Sunday Times and New York Times best-selling author Cathy Glass returns with her first novel. The Girl in the Mirror is a moving and gripping story of a young woman who tries to piece together her past and uncovers a dreadful family secret that has been buried and forgotten.
When Mandy learns her much-loved Grandpa is dying, she is devastated and returns to the house where she spent so many wonderful summers as a child. But the childhood visits ended abruptly, and those happy days are now long gone. Having lost touch with the rest of her family, Mandy returns as a virtual stranger to her aunt's house to nurse her grandfather. Mandy hardly recognises the house that she had loved so much as a child, and it is almost as though her mind has blanked it out.
But as certain memories come back to her, Mandy begins to piece together the events that brought a sudden end to her visits that fateful summer. What she discovers is so painful and shocking that she understands why it was buried and never spoken of by the family for all those years.
©2015 Cathy Glass (P)2015 HarperCollins Publishers Limited
I found this book one of her most moving books I've read. Though it was fiction I know people from whom this book could have been their lives. It is a poignant piece of literature that is very touching. At the same time it is hard to read as you realize that the adults made bad decisions that affected the lives of many girls around the uncle as this Pedophile was able to go many years raping young girls he came into contact with. If his brother and Mandy's parents had done what was right and turned him in he would have had to stop for a few years while in prison and then living in places would've been more difficult as people would be forewarned about his proclivity.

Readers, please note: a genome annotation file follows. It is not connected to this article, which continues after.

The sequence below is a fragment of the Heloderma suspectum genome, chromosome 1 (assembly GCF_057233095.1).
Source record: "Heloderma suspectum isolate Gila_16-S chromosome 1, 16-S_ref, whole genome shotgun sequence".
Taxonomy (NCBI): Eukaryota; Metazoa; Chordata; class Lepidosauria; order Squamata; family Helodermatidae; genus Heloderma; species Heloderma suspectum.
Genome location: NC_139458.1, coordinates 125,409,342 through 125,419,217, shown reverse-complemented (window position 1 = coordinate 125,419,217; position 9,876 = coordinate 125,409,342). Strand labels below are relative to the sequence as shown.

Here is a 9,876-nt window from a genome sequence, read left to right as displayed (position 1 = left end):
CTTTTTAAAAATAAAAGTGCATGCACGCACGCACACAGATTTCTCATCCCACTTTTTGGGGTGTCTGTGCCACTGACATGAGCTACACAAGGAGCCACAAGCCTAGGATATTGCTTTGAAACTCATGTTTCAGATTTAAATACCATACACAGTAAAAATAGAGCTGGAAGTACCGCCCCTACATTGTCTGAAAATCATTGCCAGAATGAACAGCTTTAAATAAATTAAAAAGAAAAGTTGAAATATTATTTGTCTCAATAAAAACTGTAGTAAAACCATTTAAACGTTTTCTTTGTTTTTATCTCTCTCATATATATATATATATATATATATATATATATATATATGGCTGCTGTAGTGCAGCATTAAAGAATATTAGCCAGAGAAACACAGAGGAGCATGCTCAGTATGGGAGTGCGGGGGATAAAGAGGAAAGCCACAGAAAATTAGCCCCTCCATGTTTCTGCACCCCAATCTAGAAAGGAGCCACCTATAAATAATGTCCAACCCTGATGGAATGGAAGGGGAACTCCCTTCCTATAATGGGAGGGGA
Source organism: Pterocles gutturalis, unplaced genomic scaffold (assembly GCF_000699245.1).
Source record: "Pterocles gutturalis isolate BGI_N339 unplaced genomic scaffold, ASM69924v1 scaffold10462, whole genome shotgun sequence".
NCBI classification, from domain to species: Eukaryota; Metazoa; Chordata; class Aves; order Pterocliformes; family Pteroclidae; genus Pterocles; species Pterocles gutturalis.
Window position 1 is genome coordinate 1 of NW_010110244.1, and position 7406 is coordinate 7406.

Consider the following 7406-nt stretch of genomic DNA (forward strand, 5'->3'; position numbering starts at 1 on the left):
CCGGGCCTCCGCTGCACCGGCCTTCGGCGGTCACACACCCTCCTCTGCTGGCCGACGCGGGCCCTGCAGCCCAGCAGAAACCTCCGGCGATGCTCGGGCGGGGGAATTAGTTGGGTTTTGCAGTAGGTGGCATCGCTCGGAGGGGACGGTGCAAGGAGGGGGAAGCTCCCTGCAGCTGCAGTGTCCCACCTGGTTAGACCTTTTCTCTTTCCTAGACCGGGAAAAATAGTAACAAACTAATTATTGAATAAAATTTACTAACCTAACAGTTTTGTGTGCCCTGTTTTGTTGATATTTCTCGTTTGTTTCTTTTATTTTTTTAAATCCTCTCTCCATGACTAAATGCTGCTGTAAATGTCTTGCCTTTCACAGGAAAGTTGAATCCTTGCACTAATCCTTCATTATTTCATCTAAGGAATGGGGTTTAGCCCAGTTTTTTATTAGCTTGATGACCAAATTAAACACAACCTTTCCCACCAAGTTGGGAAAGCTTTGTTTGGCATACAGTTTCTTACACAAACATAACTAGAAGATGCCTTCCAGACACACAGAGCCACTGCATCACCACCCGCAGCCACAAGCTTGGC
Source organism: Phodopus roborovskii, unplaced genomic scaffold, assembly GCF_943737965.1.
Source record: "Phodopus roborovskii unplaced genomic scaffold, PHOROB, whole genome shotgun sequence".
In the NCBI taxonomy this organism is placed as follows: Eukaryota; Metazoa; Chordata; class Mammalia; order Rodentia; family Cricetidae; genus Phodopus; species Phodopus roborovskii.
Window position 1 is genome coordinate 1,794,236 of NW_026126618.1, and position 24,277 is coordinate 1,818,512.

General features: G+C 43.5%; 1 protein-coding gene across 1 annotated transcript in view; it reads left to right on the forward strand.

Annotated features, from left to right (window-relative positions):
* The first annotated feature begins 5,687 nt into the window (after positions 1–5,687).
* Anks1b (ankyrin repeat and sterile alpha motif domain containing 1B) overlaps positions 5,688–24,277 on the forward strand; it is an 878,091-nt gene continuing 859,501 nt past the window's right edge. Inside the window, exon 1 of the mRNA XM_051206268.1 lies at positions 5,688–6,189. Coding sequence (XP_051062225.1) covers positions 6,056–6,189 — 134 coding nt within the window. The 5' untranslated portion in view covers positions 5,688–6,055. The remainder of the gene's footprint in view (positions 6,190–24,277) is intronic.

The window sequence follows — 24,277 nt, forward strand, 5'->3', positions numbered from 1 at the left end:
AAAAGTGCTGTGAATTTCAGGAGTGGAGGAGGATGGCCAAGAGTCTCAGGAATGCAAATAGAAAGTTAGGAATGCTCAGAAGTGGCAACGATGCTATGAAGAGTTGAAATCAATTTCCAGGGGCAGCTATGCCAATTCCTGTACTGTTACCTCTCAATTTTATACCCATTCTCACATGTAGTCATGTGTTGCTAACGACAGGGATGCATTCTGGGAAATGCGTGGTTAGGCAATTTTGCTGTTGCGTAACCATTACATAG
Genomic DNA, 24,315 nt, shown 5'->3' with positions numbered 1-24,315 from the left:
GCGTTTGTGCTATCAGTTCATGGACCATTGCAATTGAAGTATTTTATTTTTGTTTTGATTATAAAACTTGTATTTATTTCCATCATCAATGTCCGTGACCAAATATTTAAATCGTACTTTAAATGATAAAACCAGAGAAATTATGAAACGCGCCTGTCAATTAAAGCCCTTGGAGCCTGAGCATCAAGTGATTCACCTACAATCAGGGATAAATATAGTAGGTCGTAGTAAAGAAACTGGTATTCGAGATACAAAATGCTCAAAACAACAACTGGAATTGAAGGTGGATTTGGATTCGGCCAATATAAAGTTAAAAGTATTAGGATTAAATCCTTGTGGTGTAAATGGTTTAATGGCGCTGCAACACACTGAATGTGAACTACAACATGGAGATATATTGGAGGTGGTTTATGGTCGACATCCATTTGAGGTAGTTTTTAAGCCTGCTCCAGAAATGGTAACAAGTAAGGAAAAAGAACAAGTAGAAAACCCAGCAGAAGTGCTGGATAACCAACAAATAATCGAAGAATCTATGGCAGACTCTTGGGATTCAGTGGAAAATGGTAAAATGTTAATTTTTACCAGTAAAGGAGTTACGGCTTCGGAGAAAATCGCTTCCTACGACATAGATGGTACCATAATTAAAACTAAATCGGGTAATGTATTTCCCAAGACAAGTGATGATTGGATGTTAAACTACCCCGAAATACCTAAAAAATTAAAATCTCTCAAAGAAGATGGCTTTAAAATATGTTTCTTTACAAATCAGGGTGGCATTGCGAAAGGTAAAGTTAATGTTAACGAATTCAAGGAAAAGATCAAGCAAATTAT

Great book to read or listen to.
"Not what I was expecting"
I thought this may have been a similar format to Cathy Glass's other audiobooks, regarding her fostering. However, this was completely different. A story with depth and emotion, but for me, difficult to get into. I enjoyed listening, but found myself getting fed up with repetitive phrases and words. "Cried openly" "Bastard" etc. Overall I would give this audio a 3/5.
Probably not a book by Cathy and definitely not narrated by Denica - it was more like listening to a documentary and at some points like a childrens presenter. I did not warm to this at all and I have listened to all sorts of audio books by different authors and narraters.The story was good but did not grab me - sorry.
It's writing to Cathy's normal high standard but as a story rather than time-lined as the memoirs are.
My only complaint, and believe me it's minor, is that with Danica narrating I got confused occasionally that it was fiction based on a true story.
Having said that, the narration was to its normal extraordinary standard so I am not really complaining. These two really are the perfect partnership for me.
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